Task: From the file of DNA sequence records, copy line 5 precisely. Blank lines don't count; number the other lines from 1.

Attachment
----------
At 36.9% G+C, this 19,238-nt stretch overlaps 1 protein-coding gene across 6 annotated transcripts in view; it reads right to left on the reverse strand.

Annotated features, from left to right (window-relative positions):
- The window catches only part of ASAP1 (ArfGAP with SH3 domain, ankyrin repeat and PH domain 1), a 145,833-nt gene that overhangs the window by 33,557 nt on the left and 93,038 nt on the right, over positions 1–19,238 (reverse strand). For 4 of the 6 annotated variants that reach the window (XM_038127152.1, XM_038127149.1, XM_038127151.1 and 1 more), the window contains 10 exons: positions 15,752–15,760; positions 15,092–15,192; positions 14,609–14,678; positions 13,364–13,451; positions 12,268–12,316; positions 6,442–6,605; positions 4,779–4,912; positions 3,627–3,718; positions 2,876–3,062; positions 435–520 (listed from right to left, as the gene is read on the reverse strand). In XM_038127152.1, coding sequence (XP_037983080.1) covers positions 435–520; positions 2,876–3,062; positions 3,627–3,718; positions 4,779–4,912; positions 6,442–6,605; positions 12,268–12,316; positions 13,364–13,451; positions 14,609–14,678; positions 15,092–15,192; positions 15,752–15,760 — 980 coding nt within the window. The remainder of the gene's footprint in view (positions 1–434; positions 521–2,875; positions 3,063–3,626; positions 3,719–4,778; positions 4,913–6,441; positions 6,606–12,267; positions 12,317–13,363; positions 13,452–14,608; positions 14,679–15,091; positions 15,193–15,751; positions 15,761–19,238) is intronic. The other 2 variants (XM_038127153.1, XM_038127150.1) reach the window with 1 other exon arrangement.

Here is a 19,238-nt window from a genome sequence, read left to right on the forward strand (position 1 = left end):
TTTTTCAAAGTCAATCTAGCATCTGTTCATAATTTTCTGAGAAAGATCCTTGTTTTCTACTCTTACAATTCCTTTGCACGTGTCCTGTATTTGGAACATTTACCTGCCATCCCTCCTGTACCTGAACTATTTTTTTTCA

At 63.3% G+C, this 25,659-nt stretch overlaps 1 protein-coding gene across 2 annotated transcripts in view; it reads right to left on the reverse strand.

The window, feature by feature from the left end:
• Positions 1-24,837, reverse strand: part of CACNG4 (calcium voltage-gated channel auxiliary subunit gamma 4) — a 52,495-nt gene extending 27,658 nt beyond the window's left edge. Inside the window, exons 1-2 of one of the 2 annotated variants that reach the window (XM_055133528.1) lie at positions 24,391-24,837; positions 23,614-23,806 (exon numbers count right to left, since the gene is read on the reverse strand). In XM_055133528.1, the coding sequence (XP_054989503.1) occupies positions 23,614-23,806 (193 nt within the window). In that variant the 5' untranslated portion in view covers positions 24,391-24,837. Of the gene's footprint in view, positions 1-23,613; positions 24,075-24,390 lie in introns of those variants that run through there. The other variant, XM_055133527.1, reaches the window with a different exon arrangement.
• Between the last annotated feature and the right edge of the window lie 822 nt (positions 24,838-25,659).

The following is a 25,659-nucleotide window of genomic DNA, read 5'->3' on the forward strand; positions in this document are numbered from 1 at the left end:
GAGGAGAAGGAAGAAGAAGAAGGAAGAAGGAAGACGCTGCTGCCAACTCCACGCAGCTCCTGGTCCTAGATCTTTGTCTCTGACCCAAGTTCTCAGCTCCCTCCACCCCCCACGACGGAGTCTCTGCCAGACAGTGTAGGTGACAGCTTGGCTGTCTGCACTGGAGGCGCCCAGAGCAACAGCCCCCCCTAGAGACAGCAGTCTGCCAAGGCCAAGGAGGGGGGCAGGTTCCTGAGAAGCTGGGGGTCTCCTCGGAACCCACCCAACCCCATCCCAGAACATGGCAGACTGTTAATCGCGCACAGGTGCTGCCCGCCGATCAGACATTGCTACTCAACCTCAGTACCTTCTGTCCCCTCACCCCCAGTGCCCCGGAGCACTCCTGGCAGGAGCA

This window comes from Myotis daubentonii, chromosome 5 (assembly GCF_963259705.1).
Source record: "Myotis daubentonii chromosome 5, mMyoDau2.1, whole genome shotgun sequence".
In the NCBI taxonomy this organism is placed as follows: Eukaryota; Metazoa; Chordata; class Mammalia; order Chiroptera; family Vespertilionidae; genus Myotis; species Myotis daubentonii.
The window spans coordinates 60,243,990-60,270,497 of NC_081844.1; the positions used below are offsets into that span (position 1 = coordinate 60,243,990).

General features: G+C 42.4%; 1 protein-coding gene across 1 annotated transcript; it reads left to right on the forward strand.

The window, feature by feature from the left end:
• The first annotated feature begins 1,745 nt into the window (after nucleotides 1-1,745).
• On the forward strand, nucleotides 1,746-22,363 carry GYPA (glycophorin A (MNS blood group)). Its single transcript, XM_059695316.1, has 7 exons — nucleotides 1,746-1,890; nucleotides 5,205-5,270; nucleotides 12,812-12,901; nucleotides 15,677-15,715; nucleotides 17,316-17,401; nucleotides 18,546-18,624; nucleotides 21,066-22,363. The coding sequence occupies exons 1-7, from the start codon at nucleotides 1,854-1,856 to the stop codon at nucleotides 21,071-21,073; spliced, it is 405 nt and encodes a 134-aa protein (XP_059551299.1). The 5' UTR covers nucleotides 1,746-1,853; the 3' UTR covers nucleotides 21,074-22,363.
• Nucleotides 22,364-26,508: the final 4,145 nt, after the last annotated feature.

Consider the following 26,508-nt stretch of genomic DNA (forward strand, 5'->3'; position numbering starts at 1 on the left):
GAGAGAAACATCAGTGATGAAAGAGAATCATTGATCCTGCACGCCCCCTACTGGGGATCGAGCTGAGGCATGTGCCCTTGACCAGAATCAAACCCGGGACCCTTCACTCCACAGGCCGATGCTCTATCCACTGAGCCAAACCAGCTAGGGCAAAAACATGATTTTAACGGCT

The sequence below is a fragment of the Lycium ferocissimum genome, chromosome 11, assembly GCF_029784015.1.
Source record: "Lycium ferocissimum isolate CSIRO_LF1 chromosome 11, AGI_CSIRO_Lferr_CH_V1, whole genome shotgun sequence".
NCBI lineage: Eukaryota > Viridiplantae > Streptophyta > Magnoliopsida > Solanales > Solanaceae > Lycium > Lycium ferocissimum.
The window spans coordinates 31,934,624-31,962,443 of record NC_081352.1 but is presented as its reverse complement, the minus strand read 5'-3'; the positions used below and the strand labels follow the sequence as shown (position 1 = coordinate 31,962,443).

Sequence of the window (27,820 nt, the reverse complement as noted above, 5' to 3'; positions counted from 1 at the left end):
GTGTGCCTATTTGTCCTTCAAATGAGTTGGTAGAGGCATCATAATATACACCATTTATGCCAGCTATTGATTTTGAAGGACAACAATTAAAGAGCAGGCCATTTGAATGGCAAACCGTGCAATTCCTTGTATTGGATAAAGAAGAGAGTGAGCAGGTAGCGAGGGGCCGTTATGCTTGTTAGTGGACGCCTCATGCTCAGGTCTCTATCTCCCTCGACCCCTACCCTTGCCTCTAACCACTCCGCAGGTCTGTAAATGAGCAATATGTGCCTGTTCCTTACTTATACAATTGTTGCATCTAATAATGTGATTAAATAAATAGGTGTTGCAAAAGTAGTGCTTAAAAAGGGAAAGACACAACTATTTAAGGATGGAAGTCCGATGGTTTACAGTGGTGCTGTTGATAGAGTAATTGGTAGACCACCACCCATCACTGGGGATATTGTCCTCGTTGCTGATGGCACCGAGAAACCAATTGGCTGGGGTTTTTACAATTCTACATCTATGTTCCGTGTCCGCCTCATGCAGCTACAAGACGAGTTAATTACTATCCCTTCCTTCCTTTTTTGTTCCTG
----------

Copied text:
TTTTTCAAAGTCAATCTAGCATCTGTTCATAATTTTCTGAGAAAGATCCTTGTTTTCTACTCTTACAATTCCTTTGCACGTGTCCTGTATTTGGAACATTTACCTGCCATCCCTCCTGTACCTGAACTATTTTTTTTCA